To add some background, I don’t ride with power, I barely analyse data and I only started downloading my Garmin data three weeks ago. I train on heart rate and feel. When I run I observe my pace but mostly know what pace I am running at due to my effort output. My dad ran 12 comrades marathons (two at sub 6:45 hours) with no heart rate monitor and purely on coke and water. I don’t think he even knows what a gel looks like so maybe this is where I get it from, rightly or wrongly so! My goal over the winter months was to get stronger in the gym to improve my riding. I have always run, since as far back as I can remember. My parents were both runners so that is what we did, we ran. I had never managed a good marathon off the bike and I knew this was due to my bike being my achilles heel. Wayne Smith (who coached me this year) suggested single leg squats and big gear riding. Project “strong legs” became my priority! January and half of February this year was spent in South Africa and I had the privilege of doing some great base training in and around Stellenbosch with Troy Squires. We rode some hard and hot rides on the MTB bikes in the hills of Jonkershoek and some good off road running up and down the Cape Mountains. A solid base was being laid!
When I returned to the UK mid-February, the plan continued…..out on the bike on the weekends and keeping strength work in the gym the priority. At the beginning of March, Wayne Smith sent me my first training program which was simple, consistent training for the next four months. Mallorca 70.3 was part of the training plan and was never a “race” as such. I had a great twelve day block of training with some solid riding (1000kms in 12 days). The race was always going to be a big brick session and that’s exactly what it turned out to be. Back in the UK, my block of ironman specific training commenced and I kept to my key ingredient-consistency! The weeks flew past and the training was complete. Before I knew it, I was driving my car up to Bolton and pulling into the car park of the Whites Hotel three days before IMUK.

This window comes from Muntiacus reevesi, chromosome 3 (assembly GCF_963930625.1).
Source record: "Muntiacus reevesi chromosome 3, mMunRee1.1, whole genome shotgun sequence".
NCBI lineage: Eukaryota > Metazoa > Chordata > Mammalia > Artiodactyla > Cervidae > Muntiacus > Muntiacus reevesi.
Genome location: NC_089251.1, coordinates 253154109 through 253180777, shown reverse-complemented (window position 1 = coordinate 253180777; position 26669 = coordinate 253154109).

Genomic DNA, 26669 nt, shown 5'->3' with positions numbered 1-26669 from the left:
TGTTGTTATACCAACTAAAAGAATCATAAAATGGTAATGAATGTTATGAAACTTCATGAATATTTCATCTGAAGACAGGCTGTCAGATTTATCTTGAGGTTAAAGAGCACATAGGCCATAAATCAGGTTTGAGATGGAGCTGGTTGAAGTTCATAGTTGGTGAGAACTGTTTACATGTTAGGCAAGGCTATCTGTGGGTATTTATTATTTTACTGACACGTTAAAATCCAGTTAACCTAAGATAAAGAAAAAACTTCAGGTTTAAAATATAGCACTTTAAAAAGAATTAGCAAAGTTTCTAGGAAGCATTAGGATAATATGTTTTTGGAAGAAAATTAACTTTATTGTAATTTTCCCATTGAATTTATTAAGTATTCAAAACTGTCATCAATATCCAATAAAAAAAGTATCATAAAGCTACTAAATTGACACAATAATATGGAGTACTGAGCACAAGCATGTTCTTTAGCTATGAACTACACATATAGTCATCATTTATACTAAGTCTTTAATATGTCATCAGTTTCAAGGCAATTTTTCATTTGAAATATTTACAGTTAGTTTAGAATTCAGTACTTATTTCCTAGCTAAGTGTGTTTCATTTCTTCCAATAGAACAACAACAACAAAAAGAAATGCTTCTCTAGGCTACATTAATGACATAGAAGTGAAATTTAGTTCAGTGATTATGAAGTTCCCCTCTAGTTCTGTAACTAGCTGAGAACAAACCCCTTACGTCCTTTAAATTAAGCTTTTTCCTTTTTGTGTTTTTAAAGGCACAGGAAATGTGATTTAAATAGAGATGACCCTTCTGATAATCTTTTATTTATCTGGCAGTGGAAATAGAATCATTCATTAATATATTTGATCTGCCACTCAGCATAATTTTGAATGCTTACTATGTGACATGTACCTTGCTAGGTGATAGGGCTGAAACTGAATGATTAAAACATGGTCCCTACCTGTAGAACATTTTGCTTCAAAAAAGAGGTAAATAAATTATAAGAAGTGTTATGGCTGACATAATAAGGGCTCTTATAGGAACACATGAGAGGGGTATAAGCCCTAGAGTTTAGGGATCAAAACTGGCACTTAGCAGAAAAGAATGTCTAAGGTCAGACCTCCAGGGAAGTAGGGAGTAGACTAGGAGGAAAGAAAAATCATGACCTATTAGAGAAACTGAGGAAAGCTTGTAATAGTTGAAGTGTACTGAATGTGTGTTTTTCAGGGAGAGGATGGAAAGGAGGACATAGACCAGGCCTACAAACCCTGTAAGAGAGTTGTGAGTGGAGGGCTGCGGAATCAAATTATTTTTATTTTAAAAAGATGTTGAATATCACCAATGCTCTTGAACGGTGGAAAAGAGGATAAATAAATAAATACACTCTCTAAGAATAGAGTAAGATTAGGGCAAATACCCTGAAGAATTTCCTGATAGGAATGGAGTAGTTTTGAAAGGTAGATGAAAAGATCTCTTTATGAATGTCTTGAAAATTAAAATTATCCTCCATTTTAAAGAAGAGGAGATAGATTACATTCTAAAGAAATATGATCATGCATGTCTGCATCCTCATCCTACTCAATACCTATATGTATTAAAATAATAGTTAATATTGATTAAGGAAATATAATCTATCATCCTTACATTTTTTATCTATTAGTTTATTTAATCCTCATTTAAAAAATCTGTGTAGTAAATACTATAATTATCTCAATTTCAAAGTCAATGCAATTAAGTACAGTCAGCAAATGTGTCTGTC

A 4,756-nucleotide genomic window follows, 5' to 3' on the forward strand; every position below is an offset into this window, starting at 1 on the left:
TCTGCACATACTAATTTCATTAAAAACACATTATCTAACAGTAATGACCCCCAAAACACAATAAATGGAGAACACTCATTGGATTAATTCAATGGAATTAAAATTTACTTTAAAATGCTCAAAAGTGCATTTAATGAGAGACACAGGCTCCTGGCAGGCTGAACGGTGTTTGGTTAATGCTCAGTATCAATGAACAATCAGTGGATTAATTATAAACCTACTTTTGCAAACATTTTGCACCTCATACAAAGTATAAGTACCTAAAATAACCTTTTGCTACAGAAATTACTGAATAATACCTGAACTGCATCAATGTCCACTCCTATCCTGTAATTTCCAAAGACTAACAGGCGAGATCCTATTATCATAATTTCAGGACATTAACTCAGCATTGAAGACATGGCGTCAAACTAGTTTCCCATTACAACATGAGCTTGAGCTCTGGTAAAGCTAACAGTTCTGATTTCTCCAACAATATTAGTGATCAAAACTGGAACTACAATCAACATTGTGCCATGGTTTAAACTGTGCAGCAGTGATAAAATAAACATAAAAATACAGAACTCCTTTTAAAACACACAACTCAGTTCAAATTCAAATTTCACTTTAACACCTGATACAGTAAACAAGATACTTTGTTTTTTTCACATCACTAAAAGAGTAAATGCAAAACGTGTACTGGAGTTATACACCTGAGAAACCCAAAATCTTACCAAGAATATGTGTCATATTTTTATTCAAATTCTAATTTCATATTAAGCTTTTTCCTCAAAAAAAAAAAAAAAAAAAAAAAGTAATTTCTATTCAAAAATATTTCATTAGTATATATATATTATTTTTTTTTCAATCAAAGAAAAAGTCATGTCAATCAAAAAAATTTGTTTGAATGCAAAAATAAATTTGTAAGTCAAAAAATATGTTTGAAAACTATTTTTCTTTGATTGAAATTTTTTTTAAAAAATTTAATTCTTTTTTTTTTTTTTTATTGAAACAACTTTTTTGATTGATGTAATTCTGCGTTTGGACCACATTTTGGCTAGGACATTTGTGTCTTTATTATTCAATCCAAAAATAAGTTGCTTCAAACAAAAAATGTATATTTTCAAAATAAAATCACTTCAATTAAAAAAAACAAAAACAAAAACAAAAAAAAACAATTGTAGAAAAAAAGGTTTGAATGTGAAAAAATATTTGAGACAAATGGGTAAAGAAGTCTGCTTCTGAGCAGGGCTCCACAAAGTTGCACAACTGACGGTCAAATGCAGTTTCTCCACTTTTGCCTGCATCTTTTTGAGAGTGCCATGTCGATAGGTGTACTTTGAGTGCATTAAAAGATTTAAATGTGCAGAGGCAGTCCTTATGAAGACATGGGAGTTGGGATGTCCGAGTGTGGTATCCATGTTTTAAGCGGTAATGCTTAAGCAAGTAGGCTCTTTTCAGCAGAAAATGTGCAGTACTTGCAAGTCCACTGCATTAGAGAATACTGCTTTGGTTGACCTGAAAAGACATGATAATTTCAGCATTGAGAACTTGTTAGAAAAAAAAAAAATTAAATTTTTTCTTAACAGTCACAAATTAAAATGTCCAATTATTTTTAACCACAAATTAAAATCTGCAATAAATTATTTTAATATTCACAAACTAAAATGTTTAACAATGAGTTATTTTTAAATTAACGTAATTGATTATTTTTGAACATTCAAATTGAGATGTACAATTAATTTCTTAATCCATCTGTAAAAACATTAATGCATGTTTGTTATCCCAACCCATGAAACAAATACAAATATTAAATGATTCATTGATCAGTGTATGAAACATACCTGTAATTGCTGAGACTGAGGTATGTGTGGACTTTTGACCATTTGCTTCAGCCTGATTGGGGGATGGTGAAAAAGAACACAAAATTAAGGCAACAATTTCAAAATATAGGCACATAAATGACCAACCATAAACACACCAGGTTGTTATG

The time had come. I was nervous and excited all rolled into one. 3am the alarm went off on race morning, Sunday the 20th of July and I felt calm! I was excited and keen to get going. After pre-race Breakfast and coffee we were in the car to Pennington Flash, the swim start of what would hopefully be a solid day out. I had specific times for the swim and bike in mind that I wanted to achieve in order to put me in a good position to execute my run……this was all about the run!